Back in 2000, Donald Moss, M.D., a clinical associate professor of
psychiatry at New York University and a faculty member at the New York
University Psychoanalytic Institute, launched a new session at a meeting of
the American Psychoanalytic Association titled "On Settling the Score:
Crime, Punishment, and the Death Penalty." Its purpose was to expose
analysts to various questions regarding the death penalty and to help them
reach a consensus, if possible, on these
Alan Pottinger: "It is a seductive idea that you are going to get
some satisfaction from killing a murderer."
Credit: Joan Arehart-Treichel
During the 2002 session, for example, speakers explored whether the death
penalty brings victims closure, and whether it is cheaper to execute murderers
than to keep them in prison (Psychiatric News, July 19, 2002). At
another session, the question of whether the death penalty reduces the number
of murders committed was addressed. And at yet another, a Virginia prosecutor
who had been involved in the D.C.-area sniper case and who was a strong
advocate of the death penalty argued that it is society's obligation to
eradicate evil. Session attendees debated this
Donald Moss, M.D., launched a session on the death penalty at the 2000
meeting of the American Psychoanalytic Association.
Credit: Joan Arehart-Treichel
At the latest death-penalty session, which was part of the winter meeting
of the American Psychoanalytic Association in New York City, the brother of a
murderer and the brother of a murder victim presented their views on the death
One was David Kaczynski, the brother of Unabomber Ted Kaczynski (see
Terrible Dilemma: To Tell or Not to Tell?). The other was Alan Pottinger,
whose brother was killed in a pub shooting in 1991 by a man named Edward
White. White had been serving a 25- to 50-year sentence for a 1989 murder when
he escaped. After that, he entered the pub where Pottinger's brother worked as
a bartender. White demanded money from everyone in the pub. Pottinger's
brother attempted to intervene. White shot him, killing him.
While Kaczynski's and Pottinger's experiences differed sharply in many
ways, they resembled each other in one: each man was tempted to seek revenge
for the psychological anguish he was experiencing—Kaczynski against the
prosecutor who wanted the death penalty for his brother, Ted, and Pottinger
against the man who had murdered his brother. Pottinger's desire for revenge
was fueled even more by comments from friends and acquaintances, such as"
You ought to kill that sonofabitch."
"I was loaded with rage!" he said. "I even fantasized
about being sent to the same prison where White was and taking him out
Both Kaczynski and Pottinger, however, resisted the urge to take
Kaczynski thought, "If I killed the prosecutor, then everyone would
say, 'He's like his brother!'"
Pottinger asked himself, "Maybe I should be clamoring for White's
death. But how will it help me and my family if he dies? We strongly felt that
nothing good could come from killing another person. It is a seductive idea
that you are going to get some satisfaction from killing a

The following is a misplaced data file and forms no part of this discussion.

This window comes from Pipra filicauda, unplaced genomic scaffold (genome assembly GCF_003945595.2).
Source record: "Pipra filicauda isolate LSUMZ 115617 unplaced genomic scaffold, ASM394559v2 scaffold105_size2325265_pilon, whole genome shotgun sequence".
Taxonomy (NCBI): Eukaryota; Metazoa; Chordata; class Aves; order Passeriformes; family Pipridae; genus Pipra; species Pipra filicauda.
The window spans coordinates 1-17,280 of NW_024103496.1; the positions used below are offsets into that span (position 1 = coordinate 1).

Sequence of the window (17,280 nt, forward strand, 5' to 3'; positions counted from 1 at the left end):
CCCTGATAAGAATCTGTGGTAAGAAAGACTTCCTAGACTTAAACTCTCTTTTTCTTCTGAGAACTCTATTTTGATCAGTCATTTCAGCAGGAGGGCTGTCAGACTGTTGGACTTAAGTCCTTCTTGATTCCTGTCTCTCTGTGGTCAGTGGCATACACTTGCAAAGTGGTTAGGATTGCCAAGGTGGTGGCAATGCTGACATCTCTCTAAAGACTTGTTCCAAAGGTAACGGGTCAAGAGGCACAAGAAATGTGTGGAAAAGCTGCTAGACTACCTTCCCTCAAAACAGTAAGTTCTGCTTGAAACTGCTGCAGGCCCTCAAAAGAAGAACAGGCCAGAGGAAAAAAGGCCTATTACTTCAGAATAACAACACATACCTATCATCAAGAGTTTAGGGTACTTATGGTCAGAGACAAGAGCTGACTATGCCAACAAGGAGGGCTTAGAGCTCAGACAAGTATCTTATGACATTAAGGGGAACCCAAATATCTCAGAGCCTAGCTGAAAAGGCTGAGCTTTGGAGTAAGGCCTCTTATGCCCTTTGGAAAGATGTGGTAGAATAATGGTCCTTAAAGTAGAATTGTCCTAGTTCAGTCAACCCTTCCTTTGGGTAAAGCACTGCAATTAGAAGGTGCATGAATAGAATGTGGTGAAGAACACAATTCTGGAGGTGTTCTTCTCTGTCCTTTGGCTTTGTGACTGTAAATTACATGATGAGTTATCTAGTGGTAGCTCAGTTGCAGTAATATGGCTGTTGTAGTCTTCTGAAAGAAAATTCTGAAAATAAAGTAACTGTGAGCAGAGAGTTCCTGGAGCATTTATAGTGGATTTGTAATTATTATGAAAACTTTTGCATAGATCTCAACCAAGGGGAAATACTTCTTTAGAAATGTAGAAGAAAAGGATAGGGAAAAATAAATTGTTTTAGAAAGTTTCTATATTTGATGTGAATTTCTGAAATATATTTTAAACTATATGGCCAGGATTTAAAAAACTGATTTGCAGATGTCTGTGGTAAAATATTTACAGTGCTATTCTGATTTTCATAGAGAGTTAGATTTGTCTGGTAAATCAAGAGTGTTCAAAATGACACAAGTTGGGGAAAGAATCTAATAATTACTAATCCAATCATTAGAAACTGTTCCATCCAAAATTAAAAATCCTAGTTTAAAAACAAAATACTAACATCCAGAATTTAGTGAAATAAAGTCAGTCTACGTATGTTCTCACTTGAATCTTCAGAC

Indeed, Pottinger and his family and Kaczynski removed themselves even
further from the temptation of seeking retribution by becoming active
opponents of the death penalty.
For example, Pottinger's mother visited a prison where men were serving
life sentences for murder. She told them that she opposed the death penalty,
and that she felt that their serving a life sentence was enough punishment for
what they had done. Some of the prisoners cried in response to her comments.
And as Pottinger pointed out, "Murderers don't just become that way
overnight. Something happens to them along the way." That is why he so
enjoys working with troubled adolescents, he said. (He is a creative arts
therapist at Bellevue Hospital in New York City.)
As for Kaczynski, he understandably hoped that the prosecutor would not
succeed in obtaining the death penalty for his brother. But beyond that, he
said, "I had always been opposed to the death penalty on moral grounds,
and my experience with my brother's case and with another case involving a
mentally ill Vietnam veteran opened my eyes to the deep-seated inequities in
the death-penalty system. I especially became convinced that seriously
mentally ill defendants are disadvantaged in the current system because it
presumes that the defendant has a rational grasp of his self-interest and
because an adversarial legal system is not the best way to investigate and
diagnose mental illness."
Kaczynski became so incensed over the inequities of the death-penalty
system, in fact, that he established New Yorkers Against the Death Penalty
(NYADP), which today has some 10,000 members who want the death penalty
abolished not just in New York but in other states as well.
So in a sense, both Kaczynski and Pottinger have become allies in their
opposition to the death penalty, but for different reasons. Kaczynski always
opposed the death penalty, but even more so after his brother faced its
specter. Pottinger was at first tempted by the retribution that the death
penalty promises, but then came to believe that this promise is hollow.▪